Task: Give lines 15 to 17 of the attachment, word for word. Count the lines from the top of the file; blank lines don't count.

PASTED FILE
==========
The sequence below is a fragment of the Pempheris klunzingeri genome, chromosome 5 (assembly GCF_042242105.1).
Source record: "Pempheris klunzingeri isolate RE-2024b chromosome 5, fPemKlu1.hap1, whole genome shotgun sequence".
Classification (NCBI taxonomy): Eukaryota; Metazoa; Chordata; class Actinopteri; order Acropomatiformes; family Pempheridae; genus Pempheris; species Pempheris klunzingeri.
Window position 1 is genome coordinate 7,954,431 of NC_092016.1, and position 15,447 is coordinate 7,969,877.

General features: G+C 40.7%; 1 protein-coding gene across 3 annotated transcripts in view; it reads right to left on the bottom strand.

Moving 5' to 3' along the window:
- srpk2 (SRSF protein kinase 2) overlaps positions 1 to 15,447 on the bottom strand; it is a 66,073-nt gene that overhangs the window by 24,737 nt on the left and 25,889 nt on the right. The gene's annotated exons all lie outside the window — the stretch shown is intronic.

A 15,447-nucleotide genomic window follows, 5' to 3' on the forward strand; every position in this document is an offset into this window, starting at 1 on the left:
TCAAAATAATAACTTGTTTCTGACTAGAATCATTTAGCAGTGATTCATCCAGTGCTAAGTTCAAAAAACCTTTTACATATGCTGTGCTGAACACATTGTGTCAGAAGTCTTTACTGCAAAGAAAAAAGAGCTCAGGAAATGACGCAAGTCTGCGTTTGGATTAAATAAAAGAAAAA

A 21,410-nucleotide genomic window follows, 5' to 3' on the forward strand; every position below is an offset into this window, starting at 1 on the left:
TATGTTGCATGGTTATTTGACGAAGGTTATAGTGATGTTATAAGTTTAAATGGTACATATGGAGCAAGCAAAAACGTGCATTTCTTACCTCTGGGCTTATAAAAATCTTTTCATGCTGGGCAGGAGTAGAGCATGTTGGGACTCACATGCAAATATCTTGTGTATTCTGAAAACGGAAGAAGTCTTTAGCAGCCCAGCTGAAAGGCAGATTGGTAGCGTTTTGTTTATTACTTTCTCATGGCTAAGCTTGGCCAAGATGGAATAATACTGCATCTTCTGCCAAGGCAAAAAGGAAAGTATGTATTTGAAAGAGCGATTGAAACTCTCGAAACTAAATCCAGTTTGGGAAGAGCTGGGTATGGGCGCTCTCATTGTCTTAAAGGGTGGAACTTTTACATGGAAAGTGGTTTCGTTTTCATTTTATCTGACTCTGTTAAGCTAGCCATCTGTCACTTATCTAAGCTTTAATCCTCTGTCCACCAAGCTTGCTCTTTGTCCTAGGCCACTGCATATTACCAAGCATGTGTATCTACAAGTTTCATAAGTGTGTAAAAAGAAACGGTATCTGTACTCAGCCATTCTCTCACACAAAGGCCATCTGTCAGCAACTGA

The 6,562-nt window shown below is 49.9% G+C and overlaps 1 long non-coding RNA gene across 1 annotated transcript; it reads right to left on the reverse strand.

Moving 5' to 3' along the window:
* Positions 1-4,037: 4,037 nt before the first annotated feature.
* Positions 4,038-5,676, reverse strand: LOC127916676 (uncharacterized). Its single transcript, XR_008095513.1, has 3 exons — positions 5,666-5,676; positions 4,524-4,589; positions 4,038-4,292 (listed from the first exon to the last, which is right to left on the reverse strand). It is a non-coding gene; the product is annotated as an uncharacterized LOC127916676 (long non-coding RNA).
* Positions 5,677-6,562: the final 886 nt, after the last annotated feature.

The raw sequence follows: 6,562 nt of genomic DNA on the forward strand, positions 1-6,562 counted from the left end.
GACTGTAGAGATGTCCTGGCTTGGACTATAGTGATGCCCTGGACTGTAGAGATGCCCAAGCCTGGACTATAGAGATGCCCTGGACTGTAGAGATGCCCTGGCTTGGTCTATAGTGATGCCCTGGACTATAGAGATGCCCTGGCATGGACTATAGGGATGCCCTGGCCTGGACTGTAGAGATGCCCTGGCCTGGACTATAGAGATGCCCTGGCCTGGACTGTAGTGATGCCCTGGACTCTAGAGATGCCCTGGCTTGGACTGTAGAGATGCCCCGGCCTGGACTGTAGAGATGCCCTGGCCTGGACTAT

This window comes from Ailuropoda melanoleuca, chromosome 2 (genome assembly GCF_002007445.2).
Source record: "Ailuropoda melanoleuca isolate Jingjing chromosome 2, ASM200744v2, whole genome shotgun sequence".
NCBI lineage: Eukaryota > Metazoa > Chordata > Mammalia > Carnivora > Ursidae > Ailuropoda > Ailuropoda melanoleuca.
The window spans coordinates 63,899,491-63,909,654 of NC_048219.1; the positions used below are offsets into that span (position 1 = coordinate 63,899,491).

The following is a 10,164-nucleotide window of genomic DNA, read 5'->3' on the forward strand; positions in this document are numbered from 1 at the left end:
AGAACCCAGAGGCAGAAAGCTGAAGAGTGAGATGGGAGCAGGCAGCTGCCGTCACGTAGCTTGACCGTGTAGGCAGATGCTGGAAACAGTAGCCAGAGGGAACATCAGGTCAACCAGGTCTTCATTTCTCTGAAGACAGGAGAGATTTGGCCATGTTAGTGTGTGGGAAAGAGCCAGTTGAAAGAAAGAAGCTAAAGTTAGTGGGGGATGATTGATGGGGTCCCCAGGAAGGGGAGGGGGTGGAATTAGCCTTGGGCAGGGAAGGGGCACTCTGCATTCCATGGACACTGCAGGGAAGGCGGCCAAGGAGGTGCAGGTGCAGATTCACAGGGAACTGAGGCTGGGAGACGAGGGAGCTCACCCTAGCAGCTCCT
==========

* Positions 4,038-5,676, reverse strand: LOC127916676 (uncharacterized). Its single transcript, XR_008095513.1, has 3 exons — positions 5,666-5,676; positions 4,524-4,589; positions 4,038-4,292 (listed from the first exon to the last, which is right to left on the reverse strand). It is a non-coding gene; the product is annotated as an uncharacterized LOC127916676 (long non-coding RNA).
* Positions 5,677-6,562: the final 886 nt, after the last annotated feature.

The raw sequence follows: 6,562 nt of genomic DNA on the forward strand, positions 1-6,562 counted from the left end.